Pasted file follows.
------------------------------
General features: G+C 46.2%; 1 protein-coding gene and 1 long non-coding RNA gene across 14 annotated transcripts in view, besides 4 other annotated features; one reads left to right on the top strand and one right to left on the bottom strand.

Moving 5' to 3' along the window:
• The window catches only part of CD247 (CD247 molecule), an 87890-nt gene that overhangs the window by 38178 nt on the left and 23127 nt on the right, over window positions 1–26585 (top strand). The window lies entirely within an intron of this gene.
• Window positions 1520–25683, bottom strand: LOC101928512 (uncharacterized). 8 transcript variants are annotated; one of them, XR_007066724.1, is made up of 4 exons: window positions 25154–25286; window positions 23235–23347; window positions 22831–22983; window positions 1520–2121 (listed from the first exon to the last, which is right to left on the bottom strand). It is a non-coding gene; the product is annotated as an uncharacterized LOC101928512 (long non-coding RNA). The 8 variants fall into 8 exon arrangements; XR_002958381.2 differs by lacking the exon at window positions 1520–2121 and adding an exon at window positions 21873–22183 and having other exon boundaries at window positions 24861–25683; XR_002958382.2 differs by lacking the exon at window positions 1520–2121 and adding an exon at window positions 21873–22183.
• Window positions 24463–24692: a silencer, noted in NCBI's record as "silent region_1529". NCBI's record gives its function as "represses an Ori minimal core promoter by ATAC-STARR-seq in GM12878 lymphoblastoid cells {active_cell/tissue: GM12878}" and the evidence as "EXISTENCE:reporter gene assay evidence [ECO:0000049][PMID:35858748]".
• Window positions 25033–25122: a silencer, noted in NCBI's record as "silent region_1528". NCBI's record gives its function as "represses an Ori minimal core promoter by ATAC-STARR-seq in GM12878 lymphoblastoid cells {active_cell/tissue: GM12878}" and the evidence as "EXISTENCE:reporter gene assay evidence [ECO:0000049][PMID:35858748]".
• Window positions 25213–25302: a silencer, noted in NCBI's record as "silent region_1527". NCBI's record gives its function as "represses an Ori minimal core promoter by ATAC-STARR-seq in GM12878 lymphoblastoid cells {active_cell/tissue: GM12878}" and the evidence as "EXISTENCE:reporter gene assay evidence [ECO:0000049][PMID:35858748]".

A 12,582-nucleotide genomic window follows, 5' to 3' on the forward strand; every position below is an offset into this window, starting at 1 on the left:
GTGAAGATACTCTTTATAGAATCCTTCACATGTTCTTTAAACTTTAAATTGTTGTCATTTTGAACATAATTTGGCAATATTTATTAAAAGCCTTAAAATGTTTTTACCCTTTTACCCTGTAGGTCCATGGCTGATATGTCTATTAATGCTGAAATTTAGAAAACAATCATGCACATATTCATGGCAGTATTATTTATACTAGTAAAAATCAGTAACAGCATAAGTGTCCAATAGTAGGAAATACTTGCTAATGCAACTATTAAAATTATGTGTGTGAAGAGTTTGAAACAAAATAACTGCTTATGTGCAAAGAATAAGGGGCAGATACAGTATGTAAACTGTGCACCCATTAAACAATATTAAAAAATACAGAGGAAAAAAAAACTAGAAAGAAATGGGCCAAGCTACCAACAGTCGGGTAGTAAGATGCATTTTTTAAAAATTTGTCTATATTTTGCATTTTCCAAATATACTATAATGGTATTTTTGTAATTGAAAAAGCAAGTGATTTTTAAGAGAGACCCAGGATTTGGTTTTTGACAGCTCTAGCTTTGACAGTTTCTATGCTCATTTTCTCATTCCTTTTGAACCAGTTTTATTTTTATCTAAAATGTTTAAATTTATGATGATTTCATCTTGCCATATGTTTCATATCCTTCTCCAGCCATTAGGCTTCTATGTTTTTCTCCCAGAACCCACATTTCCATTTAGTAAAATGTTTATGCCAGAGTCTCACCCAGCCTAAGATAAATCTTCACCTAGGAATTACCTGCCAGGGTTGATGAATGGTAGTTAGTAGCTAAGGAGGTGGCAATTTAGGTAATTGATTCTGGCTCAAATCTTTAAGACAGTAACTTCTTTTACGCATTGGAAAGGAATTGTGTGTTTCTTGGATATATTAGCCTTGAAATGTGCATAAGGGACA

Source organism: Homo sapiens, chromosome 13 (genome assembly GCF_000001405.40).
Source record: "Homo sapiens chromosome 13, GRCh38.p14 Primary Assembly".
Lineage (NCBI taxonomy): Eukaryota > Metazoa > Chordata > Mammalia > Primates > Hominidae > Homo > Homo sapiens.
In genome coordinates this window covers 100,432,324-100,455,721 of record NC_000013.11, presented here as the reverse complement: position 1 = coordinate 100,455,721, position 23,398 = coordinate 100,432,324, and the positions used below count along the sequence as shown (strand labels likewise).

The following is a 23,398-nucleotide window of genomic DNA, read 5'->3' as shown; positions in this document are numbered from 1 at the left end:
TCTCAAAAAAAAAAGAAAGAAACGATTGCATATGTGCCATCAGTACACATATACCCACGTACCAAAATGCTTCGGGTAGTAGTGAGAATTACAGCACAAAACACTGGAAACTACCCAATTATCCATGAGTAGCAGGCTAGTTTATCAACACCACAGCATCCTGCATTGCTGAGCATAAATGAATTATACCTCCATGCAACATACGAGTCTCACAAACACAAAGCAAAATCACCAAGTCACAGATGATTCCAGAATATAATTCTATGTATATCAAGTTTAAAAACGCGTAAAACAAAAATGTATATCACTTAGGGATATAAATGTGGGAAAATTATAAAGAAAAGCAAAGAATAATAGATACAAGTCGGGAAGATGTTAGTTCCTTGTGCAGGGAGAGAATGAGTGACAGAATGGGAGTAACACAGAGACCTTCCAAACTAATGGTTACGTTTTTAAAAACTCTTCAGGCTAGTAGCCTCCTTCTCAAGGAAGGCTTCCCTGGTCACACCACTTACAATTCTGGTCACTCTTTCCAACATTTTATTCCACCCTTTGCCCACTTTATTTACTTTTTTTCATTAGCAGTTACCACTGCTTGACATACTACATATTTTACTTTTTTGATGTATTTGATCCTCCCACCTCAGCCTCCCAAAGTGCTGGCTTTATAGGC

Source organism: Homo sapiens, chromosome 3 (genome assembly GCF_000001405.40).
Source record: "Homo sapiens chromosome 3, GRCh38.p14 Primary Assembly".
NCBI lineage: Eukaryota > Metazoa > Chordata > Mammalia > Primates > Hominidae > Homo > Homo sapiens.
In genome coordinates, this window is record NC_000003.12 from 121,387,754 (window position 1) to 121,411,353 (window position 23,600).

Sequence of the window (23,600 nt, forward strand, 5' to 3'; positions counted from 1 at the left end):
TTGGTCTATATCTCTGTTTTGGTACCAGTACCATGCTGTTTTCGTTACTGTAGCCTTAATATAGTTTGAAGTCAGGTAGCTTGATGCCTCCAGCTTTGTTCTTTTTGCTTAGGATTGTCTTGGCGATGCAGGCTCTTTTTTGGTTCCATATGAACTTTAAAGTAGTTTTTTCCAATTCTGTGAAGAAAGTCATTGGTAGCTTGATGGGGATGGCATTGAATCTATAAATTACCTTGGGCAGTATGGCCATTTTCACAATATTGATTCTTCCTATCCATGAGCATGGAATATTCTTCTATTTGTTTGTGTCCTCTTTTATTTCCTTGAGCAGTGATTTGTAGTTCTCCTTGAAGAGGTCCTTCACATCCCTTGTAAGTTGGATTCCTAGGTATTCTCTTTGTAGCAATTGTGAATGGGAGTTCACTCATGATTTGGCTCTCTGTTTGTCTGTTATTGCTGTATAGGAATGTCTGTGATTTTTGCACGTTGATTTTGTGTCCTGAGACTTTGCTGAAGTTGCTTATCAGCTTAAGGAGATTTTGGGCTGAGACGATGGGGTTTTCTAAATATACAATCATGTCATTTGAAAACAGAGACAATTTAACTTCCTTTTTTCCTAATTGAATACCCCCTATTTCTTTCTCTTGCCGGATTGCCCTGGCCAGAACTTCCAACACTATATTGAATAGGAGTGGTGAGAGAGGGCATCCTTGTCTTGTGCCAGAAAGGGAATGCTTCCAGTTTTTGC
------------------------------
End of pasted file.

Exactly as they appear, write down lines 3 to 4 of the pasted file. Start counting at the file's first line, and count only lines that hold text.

• The window catches only part of CD247 (CD247 molecule), an 87890-nt gene that overhangs the window by 38178 nt on the left and 23127 nt on the right, over window positions 1–26585 (top strand). The window lies entirely within an intron of this gene.
• Window positions 1520–25683, bottom strand: LOC101928512 (uncharacterized). 8 transcript variants are annotated; one of them, XR_007066724.1, is made up of 4 exons: window positions 25154–25286; window positions 23235–23347; window positions 22831–22983; window positions 1520–2121 (listed from the first exon to the last, which is right to left on the bottom strand). It is a non-coding gene; the product is annotated as an uncharacterized LOC101928512 (long non-coding RNA). The 8 variants fall into 8 exon arrangements; XR_002958381.2 differs by lacking the exon at window positions 1520–2121 and adding an exon at window positions 21873–22183 and having other exon boundaries at window positions 24861–25683; XR_002958382.2 differs by lacking the exon at window positions 1520–2121 and adding an exon at window positions 21873–22183.